During our Strong Towns discussion on Zoom last weekend, we looked over the three-dimensional value per acre map that group members developed. With property tax data from every parcel, we were able to see the highest-performing properties in the city.
In the map below, red properties are bringing in a lot, orange properties are somewhere in the middle, and yellow or green are non-taxable properties.
The most valuable building in Topeka is the Mills Building, at 901 S. Kansas Ave., which brings in more than $640,000 per acre per year for the city. It’s the highest point in the map above, and as you might have guessed, it’s right in the heart of downtown.
The second most valuable property in Topeka is the Hill’s office building at 8th and Van Buren.
Two things these buildings have in common? Office buildings on small lots with high building occupancy.
There are some other prosperous areas in Topeka, but one additional surprise was that the Westboro Mart shopping area at Huntoon and Oakley brings in more taxes per acre than Walmart on Wanamaker.
We also had some surprises looking at residential properties in Topeka. We first looked at the Rockfire development, east and south of Lake Shawnee at about 45th and Croco. These are large homes on cul-de-sacs, with contemporary construction, and large lot sizes. These big, modern houses bring in more than $6,000 per acre per year to the city.
Conversely, homes in the Holliday Park neighborhood, which are mostly a century old, smaller houses, and on much smaller lots – bring in more than $8,000 per acre per year to the city.
So, what did we learn?
Smaller, older homes in the middle of Topeka are more valuable to the city’s bottom line – than new development out on the fringe.
In addition, older buildings in the middle of downtown bring in more money per acre than anything in any other area of Topeka.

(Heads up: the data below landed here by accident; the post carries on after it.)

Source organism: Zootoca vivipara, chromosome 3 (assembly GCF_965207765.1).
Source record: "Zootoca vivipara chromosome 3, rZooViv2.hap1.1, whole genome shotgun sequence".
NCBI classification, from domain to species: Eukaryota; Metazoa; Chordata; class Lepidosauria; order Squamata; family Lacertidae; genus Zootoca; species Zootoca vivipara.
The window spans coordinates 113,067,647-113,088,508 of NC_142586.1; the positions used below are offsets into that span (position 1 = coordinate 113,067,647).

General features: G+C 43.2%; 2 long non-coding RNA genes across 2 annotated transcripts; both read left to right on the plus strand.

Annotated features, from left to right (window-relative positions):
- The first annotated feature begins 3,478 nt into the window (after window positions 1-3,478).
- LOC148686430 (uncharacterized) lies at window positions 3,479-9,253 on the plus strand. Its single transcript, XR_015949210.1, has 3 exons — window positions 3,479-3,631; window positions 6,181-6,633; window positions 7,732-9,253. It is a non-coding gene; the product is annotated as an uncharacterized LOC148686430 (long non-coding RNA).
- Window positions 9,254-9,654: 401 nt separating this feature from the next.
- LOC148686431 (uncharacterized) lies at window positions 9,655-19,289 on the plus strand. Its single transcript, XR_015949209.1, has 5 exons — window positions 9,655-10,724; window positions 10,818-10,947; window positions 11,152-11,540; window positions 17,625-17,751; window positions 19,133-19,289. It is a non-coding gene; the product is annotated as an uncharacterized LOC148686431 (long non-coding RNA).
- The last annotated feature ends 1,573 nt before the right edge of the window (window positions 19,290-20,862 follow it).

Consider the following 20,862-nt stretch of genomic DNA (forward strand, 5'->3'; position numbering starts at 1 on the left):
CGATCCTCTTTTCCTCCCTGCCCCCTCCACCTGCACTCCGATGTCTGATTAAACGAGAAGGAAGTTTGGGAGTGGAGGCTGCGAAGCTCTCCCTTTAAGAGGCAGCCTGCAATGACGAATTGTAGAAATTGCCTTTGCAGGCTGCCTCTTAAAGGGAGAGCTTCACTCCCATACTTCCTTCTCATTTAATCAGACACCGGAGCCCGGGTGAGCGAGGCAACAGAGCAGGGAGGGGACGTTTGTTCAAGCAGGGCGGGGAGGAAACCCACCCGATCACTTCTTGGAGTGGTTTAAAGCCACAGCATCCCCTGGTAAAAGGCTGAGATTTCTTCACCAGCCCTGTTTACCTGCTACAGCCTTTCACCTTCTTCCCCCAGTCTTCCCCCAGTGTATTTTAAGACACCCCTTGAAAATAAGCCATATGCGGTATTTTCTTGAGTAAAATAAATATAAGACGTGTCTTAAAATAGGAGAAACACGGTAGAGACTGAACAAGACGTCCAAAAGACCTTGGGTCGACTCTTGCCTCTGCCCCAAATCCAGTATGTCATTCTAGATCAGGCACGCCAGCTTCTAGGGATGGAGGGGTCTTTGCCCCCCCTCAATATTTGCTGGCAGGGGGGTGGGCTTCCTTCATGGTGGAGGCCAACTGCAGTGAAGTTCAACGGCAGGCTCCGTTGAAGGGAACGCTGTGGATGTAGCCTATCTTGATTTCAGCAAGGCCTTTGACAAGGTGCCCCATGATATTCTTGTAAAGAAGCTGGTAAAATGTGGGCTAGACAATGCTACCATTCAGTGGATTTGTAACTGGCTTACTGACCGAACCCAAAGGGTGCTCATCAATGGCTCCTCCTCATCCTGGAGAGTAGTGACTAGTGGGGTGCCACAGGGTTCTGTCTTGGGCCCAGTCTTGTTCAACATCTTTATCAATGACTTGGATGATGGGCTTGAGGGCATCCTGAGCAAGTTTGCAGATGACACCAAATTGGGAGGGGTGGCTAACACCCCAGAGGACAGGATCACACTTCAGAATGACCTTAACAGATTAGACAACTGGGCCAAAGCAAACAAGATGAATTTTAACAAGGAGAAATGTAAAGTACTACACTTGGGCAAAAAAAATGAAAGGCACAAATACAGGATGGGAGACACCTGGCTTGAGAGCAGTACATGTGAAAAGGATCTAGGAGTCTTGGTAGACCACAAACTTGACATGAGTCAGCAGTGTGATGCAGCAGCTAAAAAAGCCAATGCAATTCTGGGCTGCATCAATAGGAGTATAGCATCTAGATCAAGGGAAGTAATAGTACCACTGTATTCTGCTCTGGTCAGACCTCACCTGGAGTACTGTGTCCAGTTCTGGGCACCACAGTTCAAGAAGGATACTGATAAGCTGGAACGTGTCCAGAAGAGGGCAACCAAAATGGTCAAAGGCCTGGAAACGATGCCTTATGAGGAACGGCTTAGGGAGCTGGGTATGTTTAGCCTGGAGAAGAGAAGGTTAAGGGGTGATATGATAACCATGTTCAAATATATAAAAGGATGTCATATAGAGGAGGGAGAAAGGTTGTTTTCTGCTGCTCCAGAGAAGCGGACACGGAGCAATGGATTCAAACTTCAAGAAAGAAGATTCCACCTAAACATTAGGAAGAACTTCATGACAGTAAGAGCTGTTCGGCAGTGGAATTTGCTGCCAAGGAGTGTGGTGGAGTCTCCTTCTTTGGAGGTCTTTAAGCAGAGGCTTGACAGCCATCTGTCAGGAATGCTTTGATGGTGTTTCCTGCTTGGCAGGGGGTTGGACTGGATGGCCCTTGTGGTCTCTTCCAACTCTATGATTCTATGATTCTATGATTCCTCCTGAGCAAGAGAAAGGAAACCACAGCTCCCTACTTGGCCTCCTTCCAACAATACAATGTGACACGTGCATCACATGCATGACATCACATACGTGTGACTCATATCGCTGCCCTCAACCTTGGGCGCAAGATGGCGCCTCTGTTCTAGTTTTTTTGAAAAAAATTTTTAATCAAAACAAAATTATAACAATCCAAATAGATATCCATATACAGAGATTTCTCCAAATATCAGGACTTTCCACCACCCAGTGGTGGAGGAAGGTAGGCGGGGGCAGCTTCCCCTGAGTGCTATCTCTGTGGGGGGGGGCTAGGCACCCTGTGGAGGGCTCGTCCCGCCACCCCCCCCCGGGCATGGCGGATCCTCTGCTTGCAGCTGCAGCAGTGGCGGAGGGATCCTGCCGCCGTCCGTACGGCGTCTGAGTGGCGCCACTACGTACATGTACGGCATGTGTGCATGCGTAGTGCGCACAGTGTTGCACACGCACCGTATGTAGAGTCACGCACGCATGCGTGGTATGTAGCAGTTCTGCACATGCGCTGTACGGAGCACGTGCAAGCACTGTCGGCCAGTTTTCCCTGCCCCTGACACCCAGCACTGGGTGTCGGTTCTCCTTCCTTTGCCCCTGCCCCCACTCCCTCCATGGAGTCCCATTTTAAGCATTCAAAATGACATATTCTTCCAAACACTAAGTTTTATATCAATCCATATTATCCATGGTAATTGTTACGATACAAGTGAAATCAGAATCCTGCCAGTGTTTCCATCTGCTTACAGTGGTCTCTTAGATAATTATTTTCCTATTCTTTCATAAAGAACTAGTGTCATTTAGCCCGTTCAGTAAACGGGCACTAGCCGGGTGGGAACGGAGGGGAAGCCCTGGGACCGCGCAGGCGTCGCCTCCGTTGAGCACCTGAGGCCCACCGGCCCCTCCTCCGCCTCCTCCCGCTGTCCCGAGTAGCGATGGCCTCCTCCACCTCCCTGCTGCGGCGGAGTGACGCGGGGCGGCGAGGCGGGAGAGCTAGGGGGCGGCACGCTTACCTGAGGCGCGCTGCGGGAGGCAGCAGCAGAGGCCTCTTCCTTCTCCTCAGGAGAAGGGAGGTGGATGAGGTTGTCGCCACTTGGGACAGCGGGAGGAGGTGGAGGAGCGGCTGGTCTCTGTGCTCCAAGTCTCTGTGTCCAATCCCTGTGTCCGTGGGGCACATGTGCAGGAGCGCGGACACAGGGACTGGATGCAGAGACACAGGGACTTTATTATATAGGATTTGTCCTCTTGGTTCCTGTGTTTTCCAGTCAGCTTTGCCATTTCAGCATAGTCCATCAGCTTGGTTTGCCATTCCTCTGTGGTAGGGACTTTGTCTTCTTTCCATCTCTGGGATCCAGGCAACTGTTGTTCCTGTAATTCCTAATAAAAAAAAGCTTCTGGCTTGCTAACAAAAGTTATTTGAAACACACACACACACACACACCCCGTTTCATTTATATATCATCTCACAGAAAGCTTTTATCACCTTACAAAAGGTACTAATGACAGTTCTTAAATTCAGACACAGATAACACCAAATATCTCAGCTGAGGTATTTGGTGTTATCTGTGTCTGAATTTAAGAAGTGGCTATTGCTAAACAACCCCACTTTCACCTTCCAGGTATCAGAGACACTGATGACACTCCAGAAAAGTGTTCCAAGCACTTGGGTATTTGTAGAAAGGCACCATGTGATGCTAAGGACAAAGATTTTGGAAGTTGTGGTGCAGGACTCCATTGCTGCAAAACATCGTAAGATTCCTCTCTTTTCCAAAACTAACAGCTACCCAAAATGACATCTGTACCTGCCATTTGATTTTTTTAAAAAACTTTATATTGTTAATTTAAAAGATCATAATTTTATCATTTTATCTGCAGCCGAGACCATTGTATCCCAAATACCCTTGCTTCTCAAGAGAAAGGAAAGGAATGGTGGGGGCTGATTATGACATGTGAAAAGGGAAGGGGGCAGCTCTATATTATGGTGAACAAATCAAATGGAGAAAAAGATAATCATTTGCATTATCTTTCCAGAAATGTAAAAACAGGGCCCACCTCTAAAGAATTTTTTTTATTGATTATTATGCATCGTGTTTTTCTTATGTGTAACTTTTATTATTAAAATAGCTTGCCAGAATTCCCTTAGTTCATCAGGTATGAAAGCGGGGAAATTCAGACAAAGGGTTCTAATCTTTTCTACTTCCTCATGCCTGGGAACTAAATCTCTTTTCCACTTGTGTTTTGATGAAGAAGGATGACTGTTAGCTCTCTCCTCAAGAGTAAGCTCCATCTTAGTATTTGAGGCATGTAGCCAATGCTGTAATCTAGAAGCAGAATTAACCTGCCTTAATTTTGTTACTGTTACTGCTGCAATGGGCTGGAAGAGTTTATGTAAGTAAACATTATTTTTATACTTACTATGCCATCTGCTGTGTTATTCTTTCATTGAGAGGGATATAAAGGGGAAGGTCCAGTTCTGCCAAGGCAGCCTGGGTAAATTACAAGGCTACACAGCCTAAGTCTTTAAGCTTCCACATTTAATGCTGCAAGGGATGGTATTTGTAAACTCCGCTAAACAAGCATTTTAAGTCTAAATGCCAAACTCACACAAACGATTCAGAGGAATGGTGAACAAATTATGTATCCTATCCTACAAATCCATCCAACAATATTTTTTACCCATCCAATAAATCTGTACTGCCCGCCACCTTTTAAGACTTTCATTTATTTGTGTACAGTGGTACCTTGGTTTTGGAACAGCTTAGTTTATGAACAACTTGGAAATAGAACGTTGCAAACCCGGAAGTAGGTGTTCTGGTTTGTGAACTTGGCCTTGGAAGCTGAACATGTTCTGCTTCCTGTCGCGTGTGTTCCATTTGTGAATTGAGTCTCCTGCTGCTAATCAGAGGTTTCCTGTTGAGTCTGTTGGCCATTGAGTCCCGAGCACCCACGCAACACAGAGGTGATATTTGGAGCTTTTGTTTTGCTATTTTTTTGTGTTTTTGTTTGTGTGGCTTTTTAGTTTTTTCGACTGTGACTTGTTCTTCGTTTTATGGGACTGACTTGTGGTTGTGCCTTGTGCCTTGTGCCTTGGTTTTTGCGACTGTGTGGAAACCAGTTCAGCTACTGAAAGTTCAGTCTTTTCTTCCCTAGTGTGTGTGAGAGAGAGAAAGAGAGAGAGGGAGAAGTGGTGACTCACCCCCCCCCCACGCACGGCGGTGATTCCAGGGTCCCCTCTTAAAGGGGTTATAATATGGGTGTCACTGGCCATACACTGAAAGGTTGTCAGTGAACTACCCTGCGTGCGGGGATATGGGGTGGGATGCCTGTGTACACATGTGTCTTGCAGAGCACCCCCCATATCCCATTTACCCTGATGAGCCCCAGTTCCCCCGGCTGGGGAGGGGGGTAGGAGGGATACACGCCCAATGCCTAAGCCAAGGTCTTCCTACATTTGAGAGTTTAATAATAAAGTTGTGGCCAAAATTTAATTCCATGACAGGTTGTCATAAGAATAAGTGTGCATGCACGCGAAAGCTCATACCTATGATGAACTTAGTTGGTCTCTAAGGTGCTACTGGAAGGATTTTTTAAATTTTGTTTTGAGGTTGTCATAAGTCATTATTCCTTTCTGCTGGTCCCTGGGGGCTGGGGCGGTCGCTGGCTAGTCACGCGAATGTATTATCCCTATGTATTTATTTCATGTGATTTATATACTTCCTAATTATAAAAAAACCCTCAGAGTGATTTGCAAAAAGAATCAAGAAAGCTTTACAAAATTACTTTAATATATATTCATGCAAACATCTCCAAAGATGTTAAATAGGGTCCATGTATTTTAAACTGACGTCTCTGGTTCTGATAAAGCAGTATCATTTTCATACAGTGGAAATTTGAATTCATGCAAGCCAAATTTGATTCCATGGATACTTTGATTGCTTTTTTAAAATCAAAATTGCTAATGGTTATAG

We have got to re-consider our development pattern in Topeka and Shawnee County and start making changes.
There’s even more to the value per acre discussion that we have not yet covered, which will show even more contrast between these two neighborhoods. We have only looked at revenue – we have not looked at the city’s costs to keep these properties functional. Because Holliday Park is in the middle of the central street grid, part of the original town, and because lot sizes are small – the city’s liability – its potential cost for maintenance of this neighborhood – is relatively small.
Because Rockfire is far away from sewer processing and water processing, these homes have many miles more of pipe to serve them than do homes in Holliday Park. In addition, there is much more square footage of street serving each house in Rockfire. Even at more than $6,000 per acre, the houses in Rockfire will never generate enough tax revenue in their lifetime to pay for replacement of the street they are built on.
The City of Topeka must do everything it can to encourage continued development in the middle of the city, and to discourage any development out on the edges of town.
The potential gains – or losses – become exponential.
What should we build in the next 50 years in Topeka? And how should we build?